Encyclopedia of Cancer

Living Edition
| Editors: Manfred Schwab

Cytotoxic T-Cells

  • Marc SchmitzEmail author
Living reference work entry
DOI: https://doi.org/10.1007/978-3-642-27841-9_1500-5


CD8+ cytotoxic T cells (CTLs) are major cellular components of the adaptive immune system. They efficiently recognize and destroy virus-infected host cells or tumor cells, which expose antigenic peptides bound to major histocompatibility complex (MHC) class I molecules.


Dendritic Cells Play a Major Role in the Induction of CD8+ T Cell Responses

CD8+ CTLs can be efficiently activated by “professional” antigen-presenting cells (APCs) such as dendritic cells (DCs), which display the appropriate MHC class I-peptide complexes on their surface. DCs are the most effective APCs for stimulating naïve T cells that have not recognized and responded to antigens. Besides their extraordinary capability to initiate CD8+ T cell responses, DCs also essentially contribute to the maintenance and regulation of previously activated CD8+ CTLs. Macrophages and B lymphocytes also function as APCs, but mostly for previously stimulated T cells rather than for naïve T cells.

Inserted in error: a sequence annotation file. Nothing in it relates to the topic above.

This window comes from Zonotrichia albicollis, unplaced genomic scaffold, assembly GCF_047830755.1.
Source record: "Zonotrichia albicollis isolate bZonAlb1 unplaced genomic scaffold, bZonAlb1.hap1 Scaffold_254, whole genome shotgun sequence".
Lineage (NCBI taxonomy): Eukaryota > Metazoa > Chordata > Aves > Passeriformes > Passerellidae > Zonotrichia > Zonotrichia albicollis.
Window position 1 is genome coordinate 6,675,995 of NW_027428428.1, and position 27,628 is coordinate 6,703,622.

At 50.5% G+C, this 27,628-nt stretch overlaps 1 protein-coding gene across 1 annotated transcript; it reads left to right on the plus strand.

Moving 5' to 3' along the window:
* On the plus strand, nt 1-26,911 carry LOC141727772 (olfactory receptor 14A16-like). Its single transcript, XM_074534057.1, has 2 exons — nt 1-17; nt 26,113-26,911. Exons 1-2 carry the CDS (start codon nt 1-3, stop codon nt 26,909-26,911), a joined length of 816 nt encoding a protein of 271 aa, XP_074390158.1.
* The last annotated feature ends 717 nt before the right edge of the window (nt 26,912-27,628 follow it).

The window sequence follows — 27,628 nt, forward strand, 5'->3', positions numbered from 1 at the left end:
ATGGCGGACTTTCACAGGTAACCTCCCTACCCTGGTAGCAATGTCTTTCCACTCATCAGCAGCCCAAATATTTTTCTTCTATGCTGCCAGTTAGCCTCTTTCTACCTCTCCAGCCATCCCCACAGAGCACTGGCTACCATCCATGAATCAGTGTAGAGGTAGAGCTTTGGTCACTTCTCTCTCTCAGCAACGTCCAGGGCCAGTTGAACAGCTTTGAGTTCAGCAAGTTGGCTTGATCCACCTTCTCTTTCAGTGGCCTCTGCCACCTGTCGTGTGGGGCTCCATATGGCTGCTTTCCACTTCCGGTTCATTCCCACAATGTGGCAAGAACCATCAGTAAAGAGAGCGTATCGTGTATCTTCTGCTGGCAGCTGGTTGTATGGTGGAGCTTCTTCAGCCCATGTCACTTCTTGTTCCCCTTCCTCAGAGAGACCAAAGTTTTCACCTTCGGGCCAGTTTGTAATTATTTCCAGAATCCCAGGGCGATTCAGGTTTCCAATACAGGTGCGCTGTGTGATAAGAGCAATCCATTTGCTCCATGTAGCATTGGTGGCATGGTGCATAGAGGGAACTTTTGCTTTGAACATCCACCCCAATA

Major Histocompatibility Complex Class Costimulatory Molecule Chimeric Antigen Receptor Antigen Recognition Bone Marrow Progenitor Cell 
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Copyright information

© Springer-Verlag Berlin Heidelberg 2014

Authors and Affiliations

  1. 1.Institut für ImmunologieTechnische Universität DresdenDresdenGermany